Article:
Published : 2016-12-31

Environmental alarmism: the Club of Rome and its critics

Section: Humanistic Foundations of Environmental Protection


The article is devoted to the ideas of the Club of Rome and their modern reading. The Club of Rome, founded in 1968, is an international society of politicians, business leaders, and scientists, who appeal for mutual tolerance, understanding, and solidarity in relation to the real problems of the world, and the environmental problems in the first place. The members of the Club prescribe the setting of limits to human expansion over nature, which is explained with superfluous “anthropocentric confidence”, after the words of the foundation member Aurelio Peccei. Recently, these ideas of the Club of Rome have been criticized by economists, philosophers, and politicians, being described as “environmental alarmism”, i.e. as groundless alarm relevant to incorrect notions about the inevitability of ecological crisis and its devastating consequences for humanity. However the global environmental crisis is already an undeniable fact and requires a thorough study of the ethical standards of the human behaviour, which are often rooted in moral phenomena such as consumerism, irresponsibility, insensitivity or even selfishness. Nature cannot be only considered as a source of natural resources or benefits to people. The moral motive of nature conservation, despite the power of modern science, is one of the main ideas of the founders and followers of the case of the Club of Rome. It concerns the future where the respect for the value of nature is a new moral principle.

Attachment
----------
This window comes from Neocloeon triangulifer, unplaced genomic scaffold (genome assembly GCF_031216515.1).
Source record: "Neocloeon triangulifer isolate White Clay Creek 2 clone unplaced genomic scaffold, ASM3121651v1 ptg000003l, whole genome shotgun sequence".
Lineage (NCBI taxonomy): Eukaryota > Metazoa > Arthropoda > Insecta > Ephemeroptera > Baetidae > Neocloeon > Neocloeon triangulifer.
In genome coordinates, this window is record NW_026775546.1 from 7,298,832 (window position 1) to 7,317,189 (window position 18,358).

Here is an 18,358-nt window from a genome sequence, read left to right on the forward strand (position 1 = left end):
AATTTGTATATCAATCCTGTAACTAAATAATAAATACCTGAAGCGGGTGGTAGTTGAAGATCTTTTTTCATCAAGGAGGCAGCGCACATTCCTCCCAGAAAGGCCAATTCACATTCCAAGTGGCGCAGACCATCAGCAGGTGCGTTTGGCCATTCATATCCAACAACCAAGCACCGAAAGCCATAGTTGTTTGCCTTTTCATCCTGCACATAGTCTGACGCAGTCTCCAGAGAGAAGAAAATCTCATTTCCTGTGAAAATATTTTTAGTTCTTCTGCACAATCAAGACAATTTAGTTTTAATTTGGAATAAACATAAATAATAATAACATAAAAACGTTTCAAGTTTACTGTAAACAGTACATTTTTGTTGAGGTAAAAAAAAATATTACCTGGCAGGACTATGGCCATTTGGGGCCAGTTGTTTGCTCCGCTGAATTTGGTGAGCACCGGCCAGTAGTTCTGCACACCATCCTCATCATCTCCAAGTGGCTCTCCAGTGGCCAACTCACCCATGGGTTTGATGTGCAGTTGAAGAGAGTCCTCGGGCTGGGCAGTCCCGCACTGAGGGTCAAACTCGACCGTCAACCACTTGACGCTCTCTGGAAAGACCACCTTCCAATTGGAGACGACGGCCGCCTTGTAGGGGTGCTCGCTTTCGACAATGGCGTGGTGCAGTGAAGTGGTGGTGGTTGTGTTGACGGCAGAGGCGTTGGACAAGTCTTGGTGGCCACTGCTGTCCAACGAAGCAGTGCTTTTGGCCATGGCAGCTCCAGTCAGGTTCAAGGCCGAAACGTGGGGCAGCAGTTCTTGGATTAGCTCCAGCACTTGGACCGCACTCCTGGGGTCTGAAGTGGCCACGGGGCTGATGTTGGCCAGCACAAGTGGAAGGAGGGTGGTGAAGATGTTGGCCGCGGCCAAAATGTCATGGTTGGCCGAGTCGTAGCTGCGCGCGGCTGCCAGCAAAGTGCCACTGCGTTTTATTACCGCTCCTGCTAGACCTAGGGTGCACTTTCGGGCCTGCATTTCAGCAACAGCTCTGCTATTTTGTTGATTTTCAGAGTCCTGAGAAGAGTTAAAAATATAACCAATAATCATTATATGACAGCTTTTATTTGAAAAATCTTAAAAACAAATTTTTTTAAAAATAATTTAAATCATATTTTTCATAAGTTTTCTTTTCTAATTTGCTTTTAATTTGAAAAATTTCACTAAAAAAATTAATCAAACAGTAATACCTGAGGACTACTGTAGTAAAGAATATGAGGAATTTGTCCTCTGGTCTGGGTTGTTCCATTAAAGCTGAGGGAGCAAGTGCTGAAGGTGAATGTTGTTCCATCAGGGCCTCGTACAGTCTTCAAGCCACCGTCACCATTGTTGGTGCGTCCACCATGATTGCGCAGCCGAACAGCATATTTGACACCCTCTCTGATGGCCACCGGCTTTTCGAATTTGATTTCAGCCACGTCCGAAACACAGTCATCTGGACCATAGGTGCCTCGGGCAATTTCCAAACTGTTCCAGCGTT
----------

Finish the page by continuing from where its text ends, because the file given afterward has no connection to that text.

Club of Rome ; economic growth ; environmentalism ; conservation ethics ; alarmism ; anti-alarmism ; sustainability ; market economy


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Mihailov, N., & Sakelarieva, L. (2016). Environmental alarmism: the Club of Rome and its critics. Studia Ecologiae Et Bioethicae, 14(4), 129-145.

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